(Bloomberg) -- A former Geneva-based HSBC Holdings Plc banker and two of his brothers are at the center of a ring that prosecutors say laundered drug money by providing wads of bills at secret meetings in Paris to dozens of well-to-do individuals seeking to spend loot they’d stashed in offshore accounts.
The allegations are part of a blockbuster French criminal case where Nessim El Maleh, formerly a director at HSBC Private Bank Suisse, and his sibling Meyer, who ran Geneva wealth-management firm GPF SA, are on trial for multiple counts of money laundering. Their older brother, Mardoché, is accused of distributing as much as 12 million euros ($14 million) between 2010 and 2012 in bags full of cash to the owners of the offshore accounts.
During testimony in Paris Monday, Nessim blamed the scheme on his brother Meyer and said he believed the money was linked to tax evasion, not drugs.
“We weren’t aware it was coming from any traffic and thought it was tax-fraud money,” Nessim, 44, said when interrogated by judges at the Paris criminal court.
France has been cracking down on tax fraud operated via Switzerland with the conviction of a former minister and a trial against UBS Group AG set to begin next week. The affair is one of the highest profile white-collar cases in Paris since the trial of former Societe Generale SA trader Jerome Kerviel engrossed the country a decade ago.
Nessim and Meyer both argue that the charges should be dismissed under the doctrine of double jeopardy because they pleaded guilty to similar charges in Switzerland in 2013. While Meyer answered investigator’s questions during the probe he is now in Switzerland and won’t attend the trial.
The French probe into the El Maleh brothers started in 2012 as a routine drug-importation investigation with investigators following the trail of a gang using the so-called “go-fast” technique to move hundreds of kilograms of marijuana from Morocco to Paris in speedy vehicles. Inspectors then came upon Mardoché who soon led them to an Art Nouveau building in Geneva where authorities say Meyer’s GPF managed about $800 million linked to tax fraud.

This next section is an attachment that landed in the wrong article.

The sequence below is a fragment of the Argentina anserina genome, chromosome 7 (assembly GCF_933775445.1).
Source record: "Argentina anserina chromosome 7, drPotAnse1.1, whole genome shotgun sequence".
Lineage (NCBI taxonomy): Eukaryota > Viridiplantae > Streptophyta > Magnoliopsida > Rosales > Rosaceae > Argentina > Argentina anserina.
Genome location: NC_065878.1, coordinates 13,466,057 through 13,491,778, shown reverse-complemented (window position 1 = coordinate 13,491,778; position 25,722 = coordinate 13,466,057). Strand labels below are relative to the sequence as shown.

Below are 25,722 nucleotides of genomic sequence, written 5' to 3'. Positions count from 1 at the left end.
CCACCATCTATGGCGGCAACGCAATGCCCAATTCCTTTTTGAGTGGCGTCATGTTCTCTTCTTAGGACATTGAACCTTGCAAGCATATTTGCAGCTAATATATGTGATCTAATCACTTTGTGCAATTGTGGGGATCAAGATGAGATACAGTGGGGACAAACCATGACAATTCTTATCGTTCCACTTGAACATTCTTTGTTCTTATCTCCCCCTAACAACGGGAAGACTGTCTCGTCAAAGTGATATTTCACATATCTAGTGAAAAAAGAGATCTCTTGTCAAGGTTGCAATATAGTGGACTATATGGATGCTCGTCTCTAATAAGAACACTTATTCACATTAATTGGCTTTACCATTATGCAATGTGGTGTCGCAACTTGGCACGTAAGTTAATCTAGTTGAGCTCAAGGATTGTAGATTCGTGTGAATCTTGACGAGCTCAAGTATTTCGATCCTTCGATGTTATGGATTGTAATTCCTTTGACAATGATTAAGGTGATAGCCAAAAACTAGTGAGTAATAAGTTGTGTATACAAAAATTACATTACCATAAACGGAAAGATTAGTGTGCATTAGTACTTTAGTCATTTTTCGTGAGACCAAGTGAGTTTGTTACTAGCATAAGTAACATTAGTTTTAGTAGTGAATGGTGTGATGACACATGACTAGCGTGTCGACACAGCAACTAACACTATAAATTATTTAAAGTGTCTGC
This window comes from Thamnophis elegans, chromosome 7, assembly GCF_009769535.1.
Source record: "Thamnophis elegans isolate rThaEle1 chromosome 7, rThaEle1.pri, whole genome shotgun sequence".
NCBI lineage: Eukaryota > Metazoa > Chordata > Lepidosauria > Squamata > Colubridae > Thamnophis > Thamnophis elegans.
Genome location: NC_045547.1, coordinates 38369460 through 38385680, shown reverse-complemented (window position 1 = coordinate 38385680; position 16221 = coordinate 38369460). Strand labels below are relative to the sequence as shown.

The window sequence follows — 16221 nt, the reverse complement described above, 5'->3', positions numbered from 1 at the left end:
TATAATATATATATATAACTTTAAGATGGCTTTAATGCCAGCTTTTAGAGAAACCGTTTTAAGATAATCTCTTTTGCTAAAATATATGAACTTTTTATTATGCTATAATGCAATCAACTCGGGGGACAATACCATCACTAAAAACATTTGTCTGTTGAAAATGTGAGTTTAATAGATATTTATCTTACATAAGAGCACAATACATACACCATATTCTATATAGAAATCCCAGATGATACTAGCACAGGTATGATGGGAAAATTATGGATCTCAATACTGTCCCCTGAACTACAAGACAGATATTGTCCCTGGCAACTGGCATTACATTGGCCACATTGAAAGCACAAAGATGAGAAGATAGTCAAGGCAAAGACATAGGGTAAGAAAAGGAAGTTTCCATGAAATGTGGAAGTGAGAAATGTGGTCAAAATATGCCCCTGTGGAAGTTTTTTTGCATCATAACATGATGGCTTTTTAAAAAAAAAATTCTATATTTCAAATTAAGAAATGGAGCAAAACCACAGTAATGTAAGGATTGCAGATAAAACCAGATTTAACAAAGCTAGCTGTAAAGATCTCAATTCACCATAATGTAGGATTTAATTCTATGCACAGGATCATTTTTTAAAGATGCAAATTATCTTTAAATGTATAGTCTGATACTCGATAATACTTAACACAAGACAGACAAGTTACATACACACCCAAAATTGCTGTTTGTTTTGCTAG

To obtain large amounts of cash in France, Meyer and Nessim would go through a Morocco-based broker, or “saraf,” called Simon Perez who would get Mardoché to travel across Paris for collections several times a month, authorities say. Mardoché would then make the deliveries in cafes or restaurants.
Nessim told the court Monday that he thought the money Mardoché was collecting in France through Perez’s contacts came from grocer stores that weren’t declaring part of their revenue. He says that he provided about 700,000 euros in total for three of his own French clients and helped Meyer out at times.
Judge Bruno Deblois expressed doubt that Nessim could have failed to figure out the money came from drugs. “At your age? With your experience?’’ he asked.
“I had no idea about the amounts Meyer was handling,’’ Nessim said. “Mine were quite small in comparison so it’s quite plausible’’ that the money would have come from shop owners.
No Small Bills
Investigators wiretapped the El Maleh family’s phones. Deblois highlighted one call where Nessim told Mardoché that they didn’t want him to collect small bills anymore.
Nessim said in one of the recorded calls that they already had plenty of 20-euro notes they couldn’t offload. “It has to be 50 or more,” the former banker told his brother.
Nessim further sought to minimize his role on Monday. He said he would only help out at times when Meyer was away on business trips and added that he took no commission for providing his own three clients with cash in France.
The Paris trial, which started last month, has already examined the role of the alleged drug importers and is set to take a look at the actions of some of Meyer’s clients. Several of his customers, including entrepreneurs and a former Paris town hall official, already pleaded guilty last year.
Meyer and Nessim El Meyer argue the French case is based on identical facts to the French case, but investigators say the new probe is broader than money-laundering charges and encompasses different facts.
While Nessim received a two-year suspended jail sentence in Switzerland, part of Meyer’s penalty required him to spend six month in prison. The authorities also confiscated over $1 million from Meyer’s safe.
“Our question from day one has been: what are the facts in this case that haven’t already been ruled upon?’’ Nessim’s lawyer, Pierre Cornut-Gentille, asked the court.
Sebastien Schapira, defending Meyer at the Paris trial, echoed the same sentiment to explain his client’s absence. “He’s already been judged,’’ Schapira said. “There is no need to force another trial on him.’’
Since his conviction and firing by HSBC, Nessim says he’s moved on and found a new job. He told the court that he now works for a family office in Geneva and earns about 12,000 Swiss francs ($12,200) a month. “I give people a picture of the state of their wealth.’’
Judge Deblois said that the court’s verdict is to be expected shortly after the trial concludes on Oct. 12.
(Adds additional testimony in 14th paragraph.)
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